Beetley nature with the old camera


All photos can be enlarged by clicking them. They look better when enlarged.

It was finally bright enough this afternoon, so I took my recently exhumed old camera along on the walk with Ollie. Suitably seasonal berries, above.

They have recently been felling trees over on Hoe Rough. Apparently, they were in danger of falling over, after the roots had been eroded by flooding. They have just been left where they fell, and little clearance has been done. You can still see the blue ropes left behind by the workers.

There isn’t a lot of colour about at this time of year, but these bramble leaves are clinging on to the last of their red.

In the darkest recesses of the woodland areas, I found these mushrooms trying to grow through the leaf litter.

As the sun started to set, the ground in front of this tree was draped in shadow.

The bracken that covers much of Hoe Rough is dying fast. It produces some nice colours though.

The second bend of the small River Whitewater was looking nice in the afternoon light.

This was my first time using this SLR since I bought my new smaller camera. I was reminded just how heavy it is! The Optical viewfinder that I once considered to be so clear and useful now seems dark and muddy, compared to the Electronic version in the new camera. Focusing is slower too, and the ten-year old technology is showing its age. But it can still render very good natural colours, and the stabilised Nikon lens can easily be hand-held down to one quarter of a second. I needed to use the built-in flash for the mushroom shot, and the auto fill-in function seems to have achieved a pleasant balance. It was nice to use it again, but the huge weight is a definite consideration. Given that it produces the same pixel output as the newer camera, it is hard to justify carrying both, as the images are remarkably similar despite the huge difference in sensor size.
It does feel like a ‘real camera’ though!


45 thoughts on “Beetley nature with the old camera

  1. Pete, we went from the Polar Vortex to -4c this afternoon, and there is to be continued warming if you can call it warm.. The plow just drove past my driveway and left 3 feet of wet slush that weighed more that wet concrete. That about did me in for sure, but now I can sit for the rest of the afternoon and catch up with your posts. These photographs are outstanding. I tend to also love the lightening that you had here on this winters day. Sometimes, a grey sky is just what the picture needs given the time of year. Lovely post.. Take care and Merry Christmas to you and your lovely wife. Give good ol’ Ollie a nice treat and say it’s from Canada..wink… Laura


  2. Pete, my favorites are the first two (the berries and the felled trees in Hoe Rough). The berries photo is just beautiful, and I particularly like the focused perspective on the felled trees. I love taking photos, and hope to one day own a camera again!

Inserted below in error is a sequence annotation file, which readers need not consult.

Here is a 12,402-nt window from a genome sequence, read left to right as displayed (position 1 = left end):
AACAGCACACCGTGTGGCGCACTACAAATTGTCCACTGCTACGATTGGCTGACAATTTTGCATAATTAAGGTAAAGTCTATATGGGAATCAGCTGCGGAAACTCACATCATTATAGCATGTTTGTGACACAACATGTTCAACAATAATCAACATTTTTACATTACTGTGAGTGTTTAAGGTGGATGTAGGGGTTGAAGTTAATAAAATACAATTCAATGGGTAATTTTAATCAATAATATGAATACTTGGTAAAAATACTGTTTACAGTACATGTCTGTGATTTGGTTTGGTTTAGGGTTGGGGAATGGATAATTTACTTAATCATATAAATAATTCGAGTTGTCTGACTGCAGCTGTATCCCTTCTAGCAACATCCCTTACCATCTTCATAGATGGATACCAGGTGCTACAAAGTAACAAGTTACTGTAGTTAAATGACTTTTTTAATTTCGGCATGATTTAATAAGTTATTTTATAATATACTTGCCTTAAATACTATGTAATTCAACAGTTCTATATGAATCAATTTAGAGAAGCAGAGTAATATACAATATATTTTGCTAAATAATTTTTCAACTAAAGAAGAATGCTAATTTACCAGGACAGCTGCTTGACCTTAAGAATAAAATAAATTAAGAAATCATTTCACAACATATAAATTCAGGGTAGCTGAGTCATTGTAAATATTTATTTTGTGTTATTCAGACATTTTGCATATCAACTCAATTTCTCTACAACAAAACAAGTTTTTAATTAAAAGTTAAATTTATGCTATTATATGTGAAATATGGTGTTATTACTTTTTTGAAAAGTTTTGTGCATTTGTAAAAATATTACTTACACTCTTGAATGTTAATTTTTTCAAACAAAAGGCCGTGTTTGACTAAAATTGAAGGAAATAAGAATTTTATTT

1. Thanks, David. I would have liked to have got the berries photo in better focus, but they were in an awkward place! I was playing around with smaller/larger apertures, and I think that worked OK with the tree trunks.
      Best wishes, Pete.


  3. And real photos πŸ˜€
    Love the landscapes Pete, and now you MUST have one that you can use as your header instead of the WP one. I quite like the trees and also the last one, except the tree on the right jars with me as the top is chopped off. Pretty close-up of the bracken too. I must admit I prefer my little Oly now – when I take out the Fuji bridge I notice the weight. A lot.


      1. Oh, yes, I know! Sometimes moving yourself is not an option so you have to accept the limitations. It does look like a very nice view though, so I hope you take a few more around there. Different lens maybe?


  4. As one of my middle aged children would say “Cool Dude, Cool.” Then I tell them the slang dates them and smile. (As in who is dated now). I like the way you used the f-stop on the closeups.
    Warmest regards, Theo


  5. Well you know I gave up my old Nikon D700 for my Fuji, and the only thing I miss is the 105mm macro lens which was pretty awesome, but I manage with the 60mm now. I like the photo’s here, especially the red leaves and the river shot.


  6. I don’t comment on your pic posts, Pete; I think it’s more like I can simply take in their ambiance without feeling compelled to acknowledge. But I do enjoy them… whether your subjects are nature or some rusting Tiger MkIV. πŸ™‚ Actually.. it reveals a lot about you as a person… and oddly we are pretty similar in our interests. You see beauty in the simple things. Back before digital cameras I was a picture-taking nut as well.. and most of my stuff were similar scenes. When I moved to the Southwest here I went a little crazy with all the new subject matter, from natural formations to ramshackle constructs from an earlier mining age… and when I got a digital camera it was great using Photoshop to make black & whites.
    Anyway.. keep on sharing. πŸ™‚


    1. Thanks for your kind words, Doug. Much appreciated. One day, I might find some of my old pictures from the film days, and try to scan them in. If I live long enough…
      I would like to see some of your ‘ramshackle constructs’ though.
      Regards, Pete.


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